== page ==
Siyani Chambers, AP Photo

Siyani Chambers, No. 12 Harvard upset No. 5 Cincinnati

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No. 12 Harvard’s star point guard Siyani Chambers was just 2-for-10 from the floor, but he hit the biggest shot of the game, a 16-foot pull-up with just under two minutes left to end a No. 5 Cincinnati run and spur a 61-55 win.

Harvard was up by as many as nine points in the second half, but the Bearcats cut the lead to 54-53 before the jumper from Chambers. He finished with 11 points and just two turnovers against a relentless Cincinnati press, hitting three free throws in the final second to help ice the game.

Defense is what won this game for Harvard. Wesley Saunders, the Ivy League Player of the Year, did a great job slowing down Sean Kilpatrick. The first team all-american got a couple of easy looks from beyond the arc early in the first half, but he finished the afternoon with just 18 points on 6-for-13 shooting, turning the ball over five times and only making four trips to the charity stripe.

The Crimson also did an excellent job on the interior against Justin Jackson, who just could not seem to get a shot around the rim to drop. Jackson finished with 13 points, 10 boards (four offensive) and four blocks, but he was 5-for-15 from the field, the majority of those misses coming from point blank range.

For Harvard, this is the second straight season that they have won a game in the NCAA tournament. Last season, No. 14 Harvard knocked off No. 3 New Mexico. The last time a team from the Ivy League accomplished that feat was back in 1983-84, when Princeton won a pair of games.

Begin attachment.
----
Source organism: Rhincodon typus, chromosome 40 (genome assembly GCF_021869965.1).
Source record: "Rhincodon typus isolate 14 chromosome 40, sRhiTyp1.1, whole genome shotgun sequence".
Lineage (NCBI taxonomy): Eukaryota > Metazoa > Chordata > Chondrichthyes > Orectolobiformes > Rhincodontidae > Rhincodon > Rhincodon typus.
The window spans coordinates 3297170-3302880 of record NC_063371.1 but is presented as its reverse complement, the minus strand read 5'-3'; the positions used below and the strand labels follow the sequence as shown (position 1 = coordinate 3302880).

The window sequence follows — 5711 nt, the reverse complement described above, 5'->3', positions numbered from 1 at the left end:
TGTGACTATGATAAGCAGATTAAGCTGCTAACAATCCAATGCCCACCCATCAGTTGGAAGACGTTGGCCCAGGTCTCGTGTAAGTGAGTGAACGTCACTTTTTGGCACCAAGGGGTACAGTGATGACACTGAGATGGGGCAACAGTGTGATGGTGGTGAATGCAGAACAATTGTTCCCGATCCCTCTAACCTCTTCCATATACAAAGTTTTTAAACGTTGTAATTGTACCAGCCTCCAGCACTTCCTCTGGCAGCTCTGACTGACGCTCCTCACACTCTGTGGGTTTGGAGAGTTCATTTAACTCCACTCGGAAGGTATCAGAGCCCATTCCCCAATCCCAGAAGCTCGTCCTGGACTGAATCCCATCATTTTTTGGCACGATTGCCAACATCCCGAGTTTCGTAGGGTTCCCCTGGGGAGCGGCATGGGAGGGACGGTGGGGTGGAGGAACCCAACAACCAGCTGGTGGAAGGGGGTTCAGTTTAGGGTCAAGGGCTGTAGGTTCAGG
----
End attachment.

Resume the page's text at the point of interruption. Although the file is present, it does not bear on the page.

But here’s the thing to remember: this isn’t a shocker.

Harvard was the most popular upset pick of the Round of 64, and that’s because the Crimson have as much talent, as much size and as much athleticism as just about any high-major program in the country. This program is recruiting top 100 players. They are landing guys that typically ended up at places like Stanford or Vanderbilt. They are pulling players out of places like Minnesota and California.

So while it is going to be easy to point and laugh at Cincinnati, to crack jokes about how bad the AAC is because it can’t beat an Ivy League team, remember that this Harvard team would have finished, at worst, sixth in the AAC.

The best part?

Most of those guys will be back next season.

The Crimson are almost at a point where they belong in the same conversation as Gonzaga and Wichita State when it comes to the nation’s best mid-major programs.

Harvard will face the winner of No. 4 Michigan State and No. 13 Delaware.

Villanova beats Duke, Kansas, Indiana for Jermaine Samuels

Atlanta, GA - MAY 27: Nike EYBL. Session 4. Jermaine Samuels, Jr. #23 of Expressions Elite dunks. (Photo by Jon Lopez)
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Villanova landed a commitment from top 50 prospect Jermaine Samuels on Saturday.